care issues due to the nature of the underserved patient population
treated at our medical center. PGY-2 residents also provide primary care
for patients on the oncology service while on the ward and in the oncology
clinics at the Karmanos Cancer Institute. Further primary care is provided
by the MFM rotation through in-house care of antenatal patients with
multiple medical problems and through the High Risk Clinics at UHC. All
patients in the High Risk clinic have at least one primary care problem and
many have three to five.

PGY3 residents are exposed to primary care through their continuity
clinics and MFM rotation. In addition the PGY3 residents manage all
primary care issues for patients on L&D. Residents see menopausal
patients with Dr. Hendrix for one day per week as part of their
urogynecology rotation. These patients are scheduled with urogynecology
patients during this clinic day.

In the PGY4 year, residents have a one month ambulatory/REI rotation.
On this rotation, they spend two days per week with the REI service in the
ambulatory office setting. One day per week remains dedicated to caring
for menopausal and geriatric patients for general health maintenance at
our Women’s Health Initiative site (under the supervision of Dr. Susan
Hendrix, the Principal Investigator). One day a week, the PGY4 attends
Dr. John Malone’s office practice. Dr. Malone is a gynecologic oncologist.
His large practice provides routine and complex primary care for a number
of postmenopausal women. One day a week is also spent with Dr. Jack
Sobel, a member of the Infectious Disease Division of the Department of
Internal Medicine. Residents see patients with challenging vaginal and
vulvar disorders, along with other infectious disease abnormalities in his
office (see Section A7o). The PGY4 resident handles an increased
number of patients in their weekly continuity clinic compared to previous

r.    Basic medical epidemiology and statistics
We address medical epidemiology and statistical concepts in multiple
venues. PGY1 residents are exposed to epidemiology and statistics in
their first two months in the program through the NIH Perinatal Research
Branch Introductory Course for residents and fellows. One week of the
course is dedicated to teaching epidemiology and statistics. The outline of
this course is attached to the PIF. The department also regularly
schedules journal clubs. These sessions are hosted by faculty members
or are rotated among the department’s divisions. Both faculty and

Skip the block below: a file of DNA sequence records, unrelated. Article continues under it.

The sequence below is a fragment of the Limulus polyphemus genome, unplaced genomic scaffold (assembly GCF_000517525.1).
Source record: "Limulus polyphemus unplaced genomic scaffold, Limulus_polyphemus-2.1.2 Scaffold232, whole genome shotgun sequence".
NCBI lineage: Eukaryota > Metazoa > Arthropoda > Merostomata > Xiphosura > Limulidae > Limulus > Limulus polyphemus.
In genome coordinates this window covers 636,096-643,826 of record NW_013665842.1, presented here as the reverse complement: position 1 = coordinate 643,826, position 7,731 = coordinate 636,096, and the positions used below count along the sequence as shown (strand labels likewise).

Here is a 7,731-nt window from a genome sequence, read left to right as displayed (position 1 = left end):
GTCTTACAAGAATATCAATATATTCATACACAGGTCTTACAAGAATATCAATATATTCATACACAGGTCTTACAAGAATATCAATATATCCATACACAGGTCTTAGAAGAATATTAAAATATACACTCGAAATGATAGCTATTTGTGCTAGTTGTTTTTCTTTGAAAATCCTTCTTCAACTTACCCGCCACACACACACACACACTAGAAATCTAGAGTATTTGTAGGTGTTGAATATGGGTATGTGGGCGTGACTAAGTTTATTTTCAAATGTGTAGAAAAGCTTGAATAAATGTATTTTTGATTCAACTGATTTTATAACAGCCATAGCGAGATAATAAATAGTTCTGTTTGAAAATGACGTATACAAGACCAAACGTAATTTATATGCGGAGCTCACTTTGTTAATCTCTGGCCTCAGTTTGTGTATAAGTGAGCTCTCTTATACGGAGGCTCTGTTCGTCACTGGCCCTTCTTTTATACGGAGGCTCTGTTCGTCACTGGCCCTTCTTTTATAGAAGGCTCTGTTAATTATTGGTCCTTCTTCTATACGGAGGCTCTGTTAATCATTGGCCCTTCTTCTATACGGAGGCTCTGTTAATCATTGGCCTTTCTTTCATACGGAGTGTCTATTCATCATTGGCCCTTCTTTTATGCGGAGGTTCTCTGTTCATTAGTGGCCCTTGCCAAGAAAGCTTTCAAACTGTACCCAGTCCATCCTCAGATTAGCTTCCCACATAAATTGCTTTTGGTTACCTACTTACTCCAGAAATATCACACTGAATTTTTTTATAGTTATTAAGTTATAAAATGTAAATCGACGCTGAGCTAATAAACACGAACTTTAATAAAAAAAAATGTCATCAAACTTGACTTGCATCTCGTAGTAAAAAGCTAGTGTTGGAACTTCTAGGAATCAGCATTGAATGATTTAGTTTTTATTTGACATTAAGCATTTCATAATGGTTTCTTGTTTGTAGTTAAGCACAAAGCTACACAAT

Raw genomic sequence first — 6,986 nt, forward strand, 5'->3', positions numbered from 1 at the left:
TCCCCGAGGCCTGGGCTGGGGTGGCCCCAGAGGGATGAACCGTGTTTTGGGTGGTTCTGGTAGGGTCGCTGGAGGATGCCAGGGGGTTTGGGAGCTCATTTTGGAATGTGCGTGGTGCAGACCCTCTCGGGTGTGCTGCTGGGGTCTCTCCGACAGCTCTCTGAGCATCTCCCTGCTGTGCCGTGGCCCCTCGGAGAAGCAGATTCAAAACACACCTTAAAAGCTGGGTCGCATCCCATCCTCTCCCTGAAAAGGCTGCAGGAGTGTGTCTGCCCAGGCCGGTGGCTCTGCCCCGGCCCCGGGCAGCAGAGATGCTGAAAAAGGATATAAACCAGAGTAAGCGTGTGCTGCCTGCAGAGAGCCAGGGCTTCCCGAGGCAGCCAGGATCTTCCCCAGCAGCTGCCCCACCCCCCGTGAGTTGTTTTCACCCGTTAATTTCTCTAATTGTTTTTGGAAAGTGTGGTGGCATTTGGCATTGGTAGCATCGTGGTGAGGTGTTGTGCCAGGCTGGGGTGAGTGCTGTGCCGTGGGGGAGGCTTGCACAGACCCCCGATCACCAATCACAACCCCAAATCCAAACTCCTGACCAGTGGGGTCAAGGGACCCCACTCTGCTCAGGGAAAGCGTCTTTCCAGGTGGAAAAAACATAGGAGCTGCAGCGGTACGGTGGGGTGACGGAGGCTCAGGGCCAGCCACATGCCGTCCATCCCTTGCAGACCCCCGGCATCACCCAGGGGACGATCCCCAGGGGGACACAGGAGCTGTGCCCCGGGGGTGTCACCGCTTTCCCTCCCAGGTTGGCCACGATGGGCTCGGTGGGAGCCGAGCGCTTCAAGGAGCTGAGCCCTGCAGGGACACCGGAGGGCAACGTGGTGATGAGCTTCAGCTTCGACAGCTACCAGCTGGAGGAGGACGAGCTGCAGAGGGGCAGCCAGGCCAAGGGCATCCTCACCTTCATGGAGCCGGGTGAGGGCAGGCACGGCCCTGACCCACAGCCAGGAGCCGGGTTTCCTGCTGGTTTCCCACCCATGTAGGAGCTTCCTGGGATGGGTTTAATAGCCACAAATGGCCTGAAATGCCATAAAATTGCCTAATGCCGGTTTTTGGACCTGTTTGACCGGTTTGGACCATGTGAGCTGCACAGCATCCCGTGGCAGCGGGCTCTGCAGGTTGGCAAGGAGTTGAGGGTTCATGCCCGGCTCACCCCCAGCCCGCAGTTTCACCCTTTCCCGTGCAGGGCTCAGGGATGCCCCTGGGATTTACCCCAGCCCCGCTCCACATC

residents participate. The faculty and residents chose a specialty area
topic, and select/ distribute several articles in advance of the meeting.
Residents on the service lead the discussion. Study design/methods,
patient population, a summary of the findings and implications to our
patient population comprise the basis for discussion. A Division faculty
member functions as the moderator for the discussion. Additionally, an
important outcome measure for competency in basic medical
epidemiology and statistics is the required resident research project.
Further description of this mandatory graduation requirement is described
in Section A10. Another important training source for epidemiology and
statistics occurs via our Grand Rounds program. Grand Rounds
presentations occur on a weekly basis from September through June.
National and international experts are encouraged to supply evidence-
based presentations that highlight the statistical methodologies upon
which management recommendations are based. Statistics and
epidemiology are also reviewed during our annual CREOG review
sessions, as well as during our Board Review course held each year for
     the Chief Residents.

     A week of the summer PRB course is devoted to statistics, epidemiology
     and study design.

     s.       Ethics and medical jurisprudence

     We discuss and address ethical considerations in patient care several
     ways. We talk about the principles of biomedical ethics in our CREOG
     exam reviews. The ACOG monograph “Ethics” is distributed to the
     residents in PDF format in preparation for this review. This receives
     reinforcement through specific questions related to these issues given to
     residents during the review process. Patients with challenging
     circumstances and ethical dilemmas are discussed on individual rotations
     as they arise. Faculty members select and discuss ethical dilemmas or
     issues confronting them in the care of their patients, especially those
     managed with residents. In addition, every two months during resident
     protected time, lectures in medical jurisprudence are sponsored by the
     Risk Management Department at Hutzel Women’s and Sinai-Grace
     Hospitals. Residents acquire additional exposure to ethical issues while
     rotating in the Gynecologic Oncology Division and attending a yearly
     formal presentation during Grand Rounds. A city-wide, Ethics retreat that
     couples formal lectures on ethical principles with round table discussions,
     is held on a biennial basis. The residency program, in collaboration with
     medical ethicists from Wayne State University School of Medicine, and
     affiliated hospitals, sponsors this program. One of our MFM faculty
     members and former Program Director, Dr. Theodore Jones brings his
     perspective as the chairperson of the Biomedical Ethics Committee to the
     retreat. He helps residents apply these concepts and principles through